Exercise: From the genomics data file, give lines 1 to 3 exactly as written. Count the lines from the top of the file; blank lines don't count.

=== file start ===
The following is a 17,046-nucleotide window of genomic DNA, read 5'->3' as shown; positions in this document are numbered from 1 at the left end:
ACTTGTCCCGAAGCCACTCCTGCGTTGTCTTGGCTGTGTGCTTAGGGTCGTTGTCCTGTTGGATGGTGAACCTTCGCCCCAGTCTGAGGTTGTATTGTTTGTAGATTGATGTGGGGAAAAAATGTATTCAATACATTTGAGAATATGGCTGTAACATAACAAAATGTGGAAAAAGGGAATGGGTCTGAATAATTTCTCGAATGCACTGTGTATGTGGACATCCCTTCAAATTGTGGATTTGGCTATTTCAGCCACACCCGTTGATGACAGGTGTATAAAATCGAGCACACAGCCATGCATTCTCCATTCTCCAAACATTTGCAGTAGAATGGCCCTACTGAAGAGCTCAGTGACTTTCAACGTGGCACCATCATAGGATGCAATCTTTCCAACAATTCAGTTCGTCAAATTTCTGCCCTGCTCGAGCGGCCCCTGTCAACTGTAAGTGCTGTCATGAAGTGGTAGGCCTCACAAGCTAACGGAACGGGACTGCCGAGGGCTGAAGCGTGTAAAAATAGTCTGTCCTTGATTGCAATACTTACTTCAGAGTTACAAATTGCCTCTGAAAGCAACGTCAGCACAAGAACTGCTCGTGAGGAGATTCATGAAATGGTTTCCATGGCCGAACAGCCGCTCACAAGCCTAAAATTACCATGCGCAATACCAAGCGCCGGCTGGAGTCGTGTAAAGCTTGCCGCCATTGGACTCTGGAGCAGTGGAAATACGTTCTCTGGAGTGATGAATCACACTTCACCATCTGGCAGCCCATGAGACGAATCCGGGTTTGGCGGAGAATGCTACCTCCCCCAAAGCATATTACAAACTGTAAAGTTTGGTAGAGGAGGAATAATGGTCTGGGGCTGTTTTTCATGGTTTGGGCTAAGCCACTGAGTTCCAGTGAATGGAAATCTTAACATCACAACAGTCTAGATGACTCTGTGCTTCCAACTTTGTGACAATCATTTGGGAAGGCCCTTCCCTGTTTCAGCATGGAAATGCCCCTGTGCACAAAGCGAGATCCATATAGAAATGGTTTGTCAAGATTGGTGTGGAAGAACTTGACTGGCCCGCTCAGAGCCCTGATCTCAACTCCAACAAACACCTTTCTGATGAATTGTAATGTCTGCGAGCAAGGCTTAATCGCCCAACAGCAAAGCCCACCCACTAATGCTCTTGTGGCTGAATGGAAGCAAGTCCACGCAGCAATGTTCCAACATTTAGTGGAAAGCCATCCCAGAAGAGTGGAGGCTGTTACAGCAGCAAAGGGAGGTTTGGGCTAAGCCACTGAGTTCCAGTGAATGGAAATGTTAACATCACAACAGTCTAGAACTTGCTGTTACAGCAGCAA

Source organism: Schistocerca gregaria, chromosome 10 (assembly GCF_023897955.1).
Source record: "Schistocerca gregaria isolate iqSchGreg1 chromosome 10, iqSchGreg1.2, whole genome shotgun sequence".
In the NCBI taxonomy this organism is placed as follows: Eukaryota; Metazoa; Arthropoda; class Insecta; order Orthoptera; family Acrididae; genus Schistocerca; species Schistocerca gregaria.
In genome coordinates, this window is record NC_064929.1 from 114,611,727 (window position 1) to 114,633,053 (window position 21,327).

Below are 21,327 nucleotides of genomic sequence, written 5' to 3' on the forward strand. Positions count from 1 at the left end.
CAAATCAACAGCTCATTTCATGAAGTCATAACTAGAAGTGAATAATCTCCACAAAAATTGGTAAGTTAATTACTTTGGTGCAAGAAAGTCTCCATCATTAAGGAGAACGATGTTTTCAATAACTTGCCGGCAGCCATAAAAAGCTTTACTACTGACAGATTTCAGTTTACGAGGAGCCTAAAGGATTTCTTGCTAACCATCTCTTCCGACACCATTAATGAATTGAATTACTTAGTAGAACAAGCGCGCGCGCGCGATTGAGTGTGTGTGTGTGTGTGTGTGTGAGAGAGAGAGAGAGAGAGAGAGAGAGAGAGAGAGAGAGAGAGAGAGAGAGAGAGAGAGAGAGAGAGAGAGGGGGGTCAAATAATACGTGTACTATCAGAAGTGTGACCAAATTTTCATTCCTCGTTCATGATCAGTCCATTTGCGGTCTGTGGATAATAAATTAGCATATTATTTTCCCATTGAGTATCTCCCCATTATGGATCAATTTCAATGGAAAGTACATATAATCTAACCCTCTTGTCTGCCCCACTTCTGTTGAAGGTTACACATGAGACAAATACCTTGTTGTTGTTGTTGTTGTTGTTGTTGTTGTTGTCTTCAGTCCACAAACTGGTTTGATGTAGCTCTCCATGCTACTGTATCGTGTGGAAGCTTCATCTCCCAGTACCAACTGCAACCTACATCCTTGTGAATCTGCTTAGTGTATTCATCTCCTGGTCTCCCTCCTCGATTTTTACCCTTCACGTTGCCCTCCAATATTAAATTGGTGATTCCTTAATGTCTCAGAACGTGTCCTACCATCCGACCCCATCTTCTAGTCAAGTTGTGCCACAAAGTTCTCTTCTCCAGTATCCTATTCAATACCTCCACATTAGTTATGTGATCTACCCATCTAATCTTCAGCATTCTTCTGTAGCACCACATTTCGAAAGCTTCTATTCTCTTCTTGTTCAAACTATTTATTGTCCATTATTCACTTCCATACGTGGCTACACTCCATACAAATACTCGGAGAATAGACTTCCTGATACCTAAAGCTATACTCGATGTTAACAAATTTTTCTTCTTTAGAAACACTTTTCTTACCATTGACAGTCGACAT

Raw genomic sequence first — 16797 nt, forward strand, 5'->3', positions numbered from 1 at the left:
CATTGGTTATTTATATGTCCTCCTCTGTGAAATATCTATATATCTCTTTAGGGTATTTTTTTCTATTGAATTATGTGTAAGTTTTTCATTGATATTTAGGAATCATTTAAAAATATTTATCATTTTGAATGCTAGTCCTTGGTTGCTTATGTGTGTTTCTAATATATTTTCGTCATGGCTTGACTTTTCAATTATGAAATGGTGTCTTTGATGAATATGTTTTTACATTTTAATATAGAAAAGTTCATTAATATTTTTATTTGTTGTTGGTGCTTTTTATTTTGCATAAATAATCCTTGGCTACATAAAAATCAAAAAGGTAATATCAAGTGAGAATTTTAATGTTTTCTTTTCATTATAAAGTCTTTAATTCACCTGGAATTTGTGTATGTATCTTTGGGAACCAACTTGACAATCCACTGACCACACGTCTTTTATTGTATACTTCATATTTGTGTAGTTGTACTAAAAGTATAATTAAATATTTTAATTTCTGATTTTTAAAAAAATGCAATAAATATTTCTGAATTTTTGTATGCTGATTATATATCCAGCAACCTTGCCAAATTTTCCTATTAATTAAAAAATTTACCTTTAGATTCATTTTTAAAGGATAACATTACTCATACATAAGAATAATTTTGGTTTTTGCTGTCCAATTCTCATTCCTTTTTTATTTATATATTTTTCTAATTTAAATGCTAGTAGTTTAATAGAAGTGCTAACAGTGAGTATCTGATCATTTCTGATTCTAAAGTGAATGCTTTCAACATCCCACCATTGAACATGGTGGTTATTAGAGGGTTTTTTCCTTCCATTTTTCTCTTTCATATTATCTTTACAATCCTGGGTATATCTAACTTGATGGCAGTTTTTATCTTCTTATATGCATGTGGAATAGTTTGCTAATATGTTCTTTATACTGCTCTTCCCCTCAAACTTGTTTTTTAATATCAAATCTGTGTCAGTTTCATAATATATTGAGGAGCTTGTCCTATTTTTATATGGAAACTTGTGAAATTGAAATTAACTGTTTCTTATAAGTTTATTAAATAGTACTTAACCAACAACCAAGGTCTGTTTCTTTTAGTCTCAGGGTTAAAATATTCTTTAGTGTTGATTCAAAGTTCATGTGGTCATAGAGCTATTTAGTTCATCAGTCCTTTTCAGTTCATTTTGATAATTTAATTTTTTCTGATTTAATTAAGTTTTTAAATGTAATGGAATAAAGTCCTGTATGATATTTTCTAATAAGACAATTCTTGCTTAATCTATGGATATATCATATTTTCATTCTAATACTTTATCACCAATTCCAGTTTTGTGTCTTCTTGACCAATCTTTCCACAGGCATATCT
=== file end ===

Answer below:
The following is a 17,046-nucleotide window of genomic DNA, read 5'->3' as shown; positions in this document are numbered from 1 at the left end:
ACTTGTCCCGAAGCCACTCCTGCGTTGTCTTGGCTGTGTGCTTAGGGTCGTTGTCCTGTTGGATGGTGAACCTTCGCCCCAGTCTGAGGTTGTATTGTTTGTAGATTGATGTGGGGAAAAAATGTATTCAATACATTTGAGAATATGGCTGTAACATAACAAAATGTGGAAAAAGGGAATGGGTCTGAATAATTTCTCGAATGCACTGTGTATGTGGACATCCCTTCAAATTGTGGATTTGGCTATTTCAGCCACACCCGTTGATGACAGGTGTATAAAATCGAGCACACAGCCATGCATTCTCCATTCTCCAAACATTTGCAGTAGAATGGCCCTACTGAAGAGCTCAGTGACTTTCAACGTGGCACCATCATAGGATGCAATCTTTCCAACAATTCAGTTCGTCAAATTTCTGCCCTGCTCGAGCGGCCCCTGTCAACTGTAAGTGCTGTCATGAAGTGGTAGGCCTCACAAGCTAACGGAACGGGACTGCCGAGGGCTGAAGCGTGTAAAAATAGTCTGTCCTTGATTGCAATACTTACTTCAGAGTTACAAATTGCCTCTGAAAGCAACGTCAGCACAAGAACTGCTCGTGAGGAGATTCATGAAATGGTTTCCATGGCCGAACAGCCGCTCACAAGCCTAAAATTACCATGCGCAATACCAAGCGCCGGCTGGAGTCGTGTAAAGCTTGCCGCCATTGGACTCTGGAGCAGTGGAAATACGTTCTCTGGAGTGATGAATCACACTTCACCATCTGGCAGCCCATGAGACGAATCCGGGTTTGGCGGAGAATGCTACCTCCCCCAAAGCATATTACAAACTGTAAAGTTTGGTAGAGGAGGAATAATGGTCTGGGGCTGTTTTTCATGGTTTGGGCTAAGCCACTGAGTTCCAGTGAATGGAAATCTTAACATCACAACAGTCTAGATGACTCTGTGCTTCCAACTTTGTGACAATCATTTGGGAAGGCCCTTCCCTGTTTCAGCATGGAAATGCCCCTGTGCACAAAGCGAGATCCATATAGAAATGGTTTGTCAAGATTGGTGTGGAAGAACTTGACTGGCCCGCTCAGAGCCCTGATCTCAACTCCAACAAACACCTTTCTGATGAATTGTAATGTCTGCGAGCAAGGCTTAATCGCCCAACAGCAAAGCCCACCCACTAATGCTCTTGTGGCTGAATGGAAGCAAGTCCACGCAGCAATGTTCCAACATTTAGTGGAAAGCCATCCCAGAAGAGTGGAGGCTGTTACAGCAGCAAAGGGAGGTTTGGGCTAAGCCACTGAGTTCCAGTGAATGGAAATGTTAACATCACAACAGTCTAGAACTTGCTGTTACAGCAGCAA

Source organism: Schistocerca gregaria, chromosome 10 (assembly GCF_023897955.1).